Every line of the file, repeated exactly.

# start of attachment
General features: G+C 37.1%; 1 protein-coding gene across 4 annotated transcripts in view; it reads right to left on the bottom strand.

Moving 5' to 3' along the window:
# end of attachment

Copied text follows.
General features: G+C 37.1%; 1 protein-coding gene across 4 annotated transcripts in view; it reads right to left on the bottom strand.

Moving 5' to 3' along the window: